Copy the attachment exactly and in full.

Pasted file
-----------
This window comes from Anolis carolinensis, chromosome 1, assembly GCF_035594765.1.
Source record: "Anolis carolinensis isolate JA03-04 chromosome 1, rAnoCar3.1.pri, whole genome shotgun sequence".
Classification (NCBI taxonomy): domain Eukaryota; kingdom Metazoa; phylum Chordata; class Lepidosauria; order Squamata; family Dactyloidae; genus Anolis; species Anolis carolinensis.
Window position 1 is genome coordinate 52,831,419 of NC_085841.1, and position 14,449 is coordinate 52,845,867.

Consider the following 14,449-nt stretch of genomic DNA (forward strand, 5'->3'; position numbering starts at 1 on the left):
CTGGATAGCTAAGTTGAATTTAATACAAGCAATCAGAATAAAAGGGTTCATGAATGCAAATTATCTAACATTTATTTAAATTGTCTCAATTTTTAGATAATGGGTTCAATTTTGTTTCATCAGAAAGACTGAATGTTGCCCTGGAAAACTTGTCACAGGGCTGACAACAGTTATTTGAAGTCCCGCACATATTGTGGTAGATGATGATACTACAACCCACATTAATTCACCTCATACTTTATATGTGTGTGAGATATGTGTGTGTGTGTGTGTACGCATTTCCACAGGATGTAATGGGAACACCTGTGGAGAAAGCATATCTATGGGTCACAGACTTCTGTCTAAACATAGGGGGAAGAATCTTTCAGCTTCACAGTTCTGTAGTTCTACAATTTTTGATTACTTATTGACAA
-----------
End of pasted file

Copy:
This window comes from Anolis carolinensis, chromosome 1, assembly GCF_035594765.1.
Source record: "Anolis carolinensis isolate JA03-04 chromosome 1, rAnoCar3.1.pri, whole genome shotgun sequence".
Classification (NCBI taxonomy): domain Eukaryota; kingdom Metazoa; phylum Chordata; class Lepidosauria; order Squamata; family Dactyloidae; genus Anolis; species Anolis carolinensis.
Window position 1 is genome coordinate 52,831,419 of NC_085841.1, and position 14,449 is coordinate 52,845,867.

Consider the following 14,449-nt stretch of genomic DNA (forward strand, 5'->3'; position numbering starts at 1 on the left):
CTGGATAGCTAAGTTGAATTTAATACAAGCAATCAGAATAAAAGGGTTCATGAATGCAAATTATCTAACATTTATTTAAATTGTCTCAATTTTTAGATAATGGGTTCAATTTTGTTTCATCAGAAAGACTGAATGTTGCCCTGGAAAACTTGTCACAGGGCTGACAACAGTTATTTGAAGTCCCGCACATATTGTGGTAGATGATGATACTACAACCCACATTAATTCACCTCATACTTTATATGTGTGTGAGATATGTGTGTGTGTGTGTGTACGCATTTCCACAGGATGTAATGGGAACACCTGTGGAGAAAGCATATCTATGGGTCACAGACTTCTGTCTAAACATAGGGGGAAGAATCTTTCAGCTTCACAGTTCTGTAGTTCTACAATTTTTGATTACTTATTGACAA